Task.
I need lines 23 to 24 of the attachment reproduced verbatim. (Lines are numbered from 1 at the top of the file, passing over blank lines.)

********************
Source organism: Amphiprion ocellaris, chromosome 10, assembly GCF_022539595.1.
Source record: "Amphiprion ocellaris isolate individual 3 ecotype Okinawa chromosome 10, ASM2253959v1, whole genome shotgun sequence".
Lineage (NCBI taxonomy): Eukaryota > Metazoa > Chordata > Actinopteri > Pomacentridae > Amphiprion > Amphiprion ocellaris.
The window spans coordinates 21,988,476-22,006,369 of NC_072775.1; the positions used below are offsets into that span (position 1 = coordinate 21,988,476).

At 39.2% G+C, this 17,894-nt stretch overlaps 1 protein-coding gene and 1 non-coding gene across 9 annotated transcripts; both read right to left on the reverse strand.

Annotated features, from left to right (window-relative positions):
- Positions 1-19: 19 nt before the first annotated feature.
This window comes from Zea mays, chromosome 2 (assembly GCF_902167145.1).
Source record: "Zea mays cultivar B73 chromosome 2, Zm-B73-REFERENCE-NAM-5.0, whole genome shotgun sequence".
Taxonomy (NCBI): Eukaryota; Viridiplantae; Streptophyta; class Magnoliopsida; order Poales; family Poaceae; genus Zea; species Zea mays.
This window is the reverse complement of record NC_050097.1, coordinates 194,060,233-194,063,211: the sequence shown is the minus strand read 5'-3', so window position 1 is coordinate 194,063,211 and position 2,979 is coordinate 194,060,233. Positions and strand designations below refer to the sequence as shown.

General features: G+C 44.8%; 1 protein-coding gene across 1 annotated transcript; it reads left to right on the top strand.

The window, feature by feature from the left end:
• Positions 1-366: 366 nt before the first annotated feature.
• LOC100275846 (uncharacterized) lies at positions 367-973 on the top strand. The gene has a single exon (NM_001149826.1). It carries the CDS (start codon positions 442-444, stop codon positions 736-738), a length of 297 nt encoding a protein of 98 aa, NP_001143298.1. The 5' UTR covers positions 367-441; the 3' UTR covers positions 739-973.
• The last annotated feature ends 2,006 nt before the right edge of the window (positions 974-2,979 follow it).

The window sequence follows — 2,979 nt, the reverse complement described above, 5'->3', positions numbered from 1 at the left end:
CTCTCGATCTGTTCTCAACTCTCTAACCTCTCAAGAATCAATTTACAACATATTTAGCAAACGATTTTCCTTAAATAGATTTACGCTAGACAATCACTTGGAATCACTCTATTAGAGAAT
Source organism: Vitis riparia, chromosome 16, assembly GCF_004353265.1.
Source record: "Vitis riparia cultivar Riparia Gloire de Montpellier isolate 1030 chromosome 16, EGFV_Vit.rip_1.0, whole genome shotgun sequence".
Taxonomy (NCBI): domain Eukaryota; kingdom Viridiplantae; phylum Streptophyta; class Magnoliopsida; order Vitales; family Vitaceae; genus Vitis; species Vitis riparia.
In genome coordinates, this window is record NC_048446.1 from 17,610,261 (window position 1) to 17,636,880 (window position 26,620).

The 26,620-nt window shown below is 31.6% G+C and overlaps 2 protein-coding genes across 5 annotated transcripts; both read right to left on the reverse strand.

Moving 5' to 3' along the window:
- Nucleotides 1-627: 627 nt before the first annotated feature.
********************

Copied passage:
The 26,620-nt window shown below is 31.6% G+C and overlaps 2 protein-coding genes across 5 annotated transcripts; both read right to left on the reverse strand.

Moving 5' to 3' along the window: